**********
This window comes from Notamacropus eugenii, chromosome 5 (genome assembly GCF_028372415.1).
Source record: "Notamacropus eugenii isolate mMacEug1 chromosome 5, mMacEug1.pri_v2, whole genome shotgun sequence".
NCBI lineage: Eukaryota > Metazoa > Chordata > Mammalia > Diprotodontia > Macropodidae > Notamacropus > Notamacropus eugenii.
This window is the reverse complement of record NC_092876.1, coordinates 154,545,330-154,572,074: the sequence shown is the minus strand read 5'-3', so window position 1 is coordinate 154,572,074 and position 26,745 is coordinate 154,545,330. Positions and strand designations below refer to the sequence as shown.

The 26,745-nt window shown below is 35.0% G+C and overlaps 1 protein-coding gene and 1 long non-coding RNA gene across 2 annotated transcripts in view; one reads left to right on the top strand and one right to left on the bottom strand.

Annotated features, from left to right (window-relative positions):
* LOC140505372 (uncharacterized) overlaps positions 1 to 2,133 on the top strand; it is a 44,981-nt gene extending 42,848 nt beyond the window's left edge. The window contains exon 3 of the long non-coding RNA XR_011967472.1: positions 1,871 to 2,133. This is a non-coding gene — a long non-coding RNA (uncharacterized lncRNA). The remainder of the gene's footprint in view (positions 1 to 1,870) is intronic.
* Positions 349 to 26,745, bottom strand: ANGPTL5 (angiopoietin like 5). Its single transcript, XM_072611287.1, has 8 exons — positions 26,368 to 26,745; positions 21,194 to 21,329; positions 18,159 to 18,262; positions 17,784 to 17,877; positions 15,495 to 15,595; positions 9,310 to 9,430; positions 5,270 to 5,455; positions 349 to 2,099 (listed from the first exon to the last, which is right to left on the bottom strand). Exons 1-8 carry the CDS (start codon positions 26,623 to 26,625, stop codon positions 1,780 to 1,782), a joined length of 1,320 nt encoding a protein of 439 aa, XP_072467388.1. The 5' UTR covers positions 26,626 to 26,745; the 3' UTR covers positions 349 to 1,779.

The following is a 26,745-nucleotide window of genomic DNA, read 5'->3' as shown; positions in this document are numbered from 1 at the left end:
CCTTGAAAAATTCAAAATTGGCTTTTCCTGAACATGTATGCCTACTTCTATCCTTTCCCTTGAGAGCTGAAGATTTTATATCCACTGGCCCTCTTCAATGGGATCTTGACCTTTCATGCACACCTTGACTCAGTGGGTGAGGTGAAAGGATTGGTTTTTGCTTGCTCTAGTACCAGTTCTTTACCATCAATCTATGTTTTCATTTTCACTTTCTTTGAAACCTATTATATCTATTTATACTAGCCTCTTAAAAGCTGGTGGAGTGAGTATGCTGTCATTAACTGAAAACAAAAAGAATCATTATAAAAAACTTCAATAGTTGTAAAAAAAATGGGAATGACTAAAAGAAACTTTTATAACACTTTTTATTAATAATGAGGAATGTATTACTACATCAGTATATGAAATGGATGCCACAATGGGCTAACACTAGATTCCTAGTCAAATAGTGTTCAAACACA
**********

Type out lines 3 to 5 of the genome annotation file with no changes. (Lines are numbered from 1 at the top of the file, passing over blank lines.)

NCBI lineage: Eukaryota > Metazoa > Chordata > Mammalia > Diprotodontia > Macropodidae > Notamacropus > Notamacropus eugenii.
This window is the reverse complement of record NC_092876.1, coordinates 154,545,330-154,572,074: the sequence shown is the minus strand read 5'-3', so window position 1 is coordinate 154,572,074 and position 26,745 is coordinate 154,545,330. Positions and strand designations below refer to the sequence as shown.

The 26,745-nt window shown below is 35.0% G+C and overlaps 1 protein-coding gene and 1 long non-coding RNA gene across 2 annotated transcripts in view; one reads left to right on the top strand and one right to left on the bottom strand.